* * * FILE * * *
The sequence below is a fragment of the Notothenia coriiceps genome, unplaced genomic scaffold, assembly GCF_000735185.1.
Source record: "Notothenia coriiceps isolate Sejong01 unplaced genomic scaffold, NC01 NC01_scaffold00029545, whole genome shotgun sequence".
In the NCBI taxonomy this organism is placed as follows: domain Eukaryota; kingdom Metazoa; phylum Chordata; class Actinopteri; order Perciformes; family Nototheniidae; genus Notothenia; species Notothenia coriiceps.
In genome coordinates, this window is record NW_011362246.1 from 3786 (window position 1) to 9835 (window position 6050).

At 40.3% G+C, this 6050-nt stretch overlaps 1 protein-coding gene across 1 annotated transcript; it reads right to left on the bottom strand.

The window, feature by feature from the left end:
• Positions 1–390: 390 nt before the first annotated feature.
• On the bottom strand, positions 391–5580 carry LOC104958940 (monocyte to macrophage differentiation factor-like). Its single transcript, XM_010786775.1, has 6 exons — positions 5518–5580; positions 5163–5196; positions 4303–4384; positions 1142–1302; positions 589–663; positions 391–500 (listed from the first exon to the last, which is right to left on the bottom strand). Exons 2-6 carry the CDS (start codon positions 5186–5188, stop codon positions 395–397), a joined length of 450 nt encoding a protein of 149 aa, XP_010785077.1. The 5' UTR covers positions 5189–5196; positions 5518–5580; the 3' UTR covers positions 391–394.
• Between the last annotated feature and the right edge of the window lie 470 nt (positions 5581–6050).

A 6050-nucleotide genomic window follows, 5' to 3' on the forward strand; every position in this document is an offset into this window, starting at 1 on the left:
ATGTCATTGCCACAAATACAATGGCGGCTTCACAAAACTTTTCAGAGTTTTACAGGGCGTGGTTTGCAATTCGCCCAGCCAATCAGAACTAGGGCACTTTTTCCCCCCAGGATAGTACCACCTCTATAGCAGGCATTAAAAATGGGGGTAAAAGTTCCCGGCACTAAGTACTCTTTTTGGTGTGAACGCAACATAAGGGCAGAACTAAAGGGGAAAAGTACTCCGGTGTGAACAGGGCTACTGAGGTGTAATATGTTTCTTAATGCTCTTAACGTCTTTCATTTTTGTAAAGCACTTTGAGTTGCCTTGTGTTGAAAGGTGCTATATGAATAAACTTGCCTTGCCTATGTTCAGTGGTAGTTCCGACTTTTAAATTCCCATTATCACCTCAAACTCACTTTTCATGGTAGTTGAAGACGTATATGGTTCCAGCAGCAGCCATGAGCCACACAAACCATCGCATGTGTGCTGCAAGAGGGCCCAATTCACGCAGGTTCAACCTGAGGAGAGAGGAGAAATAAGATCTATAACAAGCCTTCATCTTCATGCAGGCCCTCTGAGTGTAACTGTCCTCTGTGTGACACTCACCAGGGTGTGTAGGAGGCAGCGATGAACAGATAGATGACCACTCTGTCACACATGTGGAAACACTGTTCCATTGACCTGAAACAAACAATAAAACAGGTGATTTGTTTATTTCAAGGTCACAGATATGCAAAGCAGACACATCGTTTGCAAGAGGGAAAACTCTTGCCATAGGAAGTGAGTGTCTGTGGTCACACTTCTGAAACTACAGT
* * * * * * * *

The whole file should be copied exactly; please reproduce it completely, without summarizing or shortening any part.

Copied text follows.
The sequence below is a fragment of the Notothenia coriiceps genome, unplaced genomic scaffold, assembly GCF_000735185.1.
Source record: "Notothenia coriiceps isolate Sejong01 unplaced genomic scaffold, NC01 NC01_scaffold00029545, whole genome shotgun sequence".
In the NCBI taxonomy this organism is placed as follows: domain Eukaryota; kingdom Metazoa; phylum Chordata; class Actinopteri; order Perciformes; family Nototheniidae; genus Notothenia; species Notothenia coriiceps.
In genome coordinates, this window is record NW_011362246.1 from 3786 (window position 1) to 9835 (window position 6050).

At 40.3% G+C, this 6050-nt stretch overlaps 1 protein-coding gene across 1 annotated transcript; it reads right to left on the bottom strand.

The window, feature by feature from the left end:
• Positions 1–390: 390 nt before the first annotated feature.
• On the bottom strand, positions 391–5580 carry LOC104958940 (monocyte to macrophage differentiation factor-like). Its single transcript, XM_010786775.1, has 6 exons — positions 5518–5580; positions 5163–5196; positions 4303–4384; positions 1142–1302; positions 589–663; positions 391–500 (listed from the first exon to the last, which is right to left on the bottom strand). Exons 2-6 carry the CDS (start codon positions 5186–5188, stop codon positions 395–397), a joined length of 450 nt encoding a protein of 149 aa, XP_010785077.1. The 5' UTR covers positions 5189–5196; positions 5518–5580; the 3' UTR covers positions 391–394.
• Between the last annotated feature and the right edge of the window lie 470 nt (positions 5581–6050).

A 6050-nucleotide genomic window follows, 5' to 3' on the forward strand; every position in this document is an offset into this window, starting at 1 on the left:
ATGTCATTGCCACAAATACAATGGCGGCTTCACAAAACTTTTCAGAGTTTTACAGGGCGTGGTTTGCAATTCGCCCAGCCAATCAGAACTAGGGCACTTTTTCCCCCCAGGATAGTACCACCTCTATAGCAGGCATTAAAAATGGGGGTAAAAGTTCCCGGCACTAAGTACTCTTTTTGGTGTGAACGCAACATAAGGGCAGAACTAAAGGGGAAAAGTACTCCGGTGTGAACAGGGCTACTGAGGTGTAATATGTTTCTTAATGCTCTTAACGTCTTTCATTTTTGTAAAGCACTTTGAGTTGCCTTGTGTTGAAAGGTGCTATATGAATAAACTTGCCTTGCCTATGTTCAGTGGTAGTTCCGACTTTTAAATTCCCATTATCACCTCAAACTCACTTTTCATGGTAGTTGAAGACGTATATGGTTCCAGCAGCAGCCATGAGCCACACAAACCATCGCATGTGTGCTGCAAGAGGGCCCAATTCACGCAGGTTCAACCTGAGGAGAGAGGAGAAATAAGATCTATAACAAGCCTTCATCTTCATGCAGGCCCTCTGAGTGTAACTGTCCTCTGTGTGACACTCACCAGGGTGTGTAGGAGGCAGCGATGAACAGATAGATGACCACTCTGTCACACATGTGGAAACACTGTTCCATTGACCTGAAACAAACAATAAAACAGGTGATTTGTTTATTTCAAGGTCACAGATATGCAAAGCAGACACATCGTTTGCAAGAGGGAAAACTCTTGCCATAGGAAGTGAGTGTCTGTGGTCACACTTCTGAAACTACAGT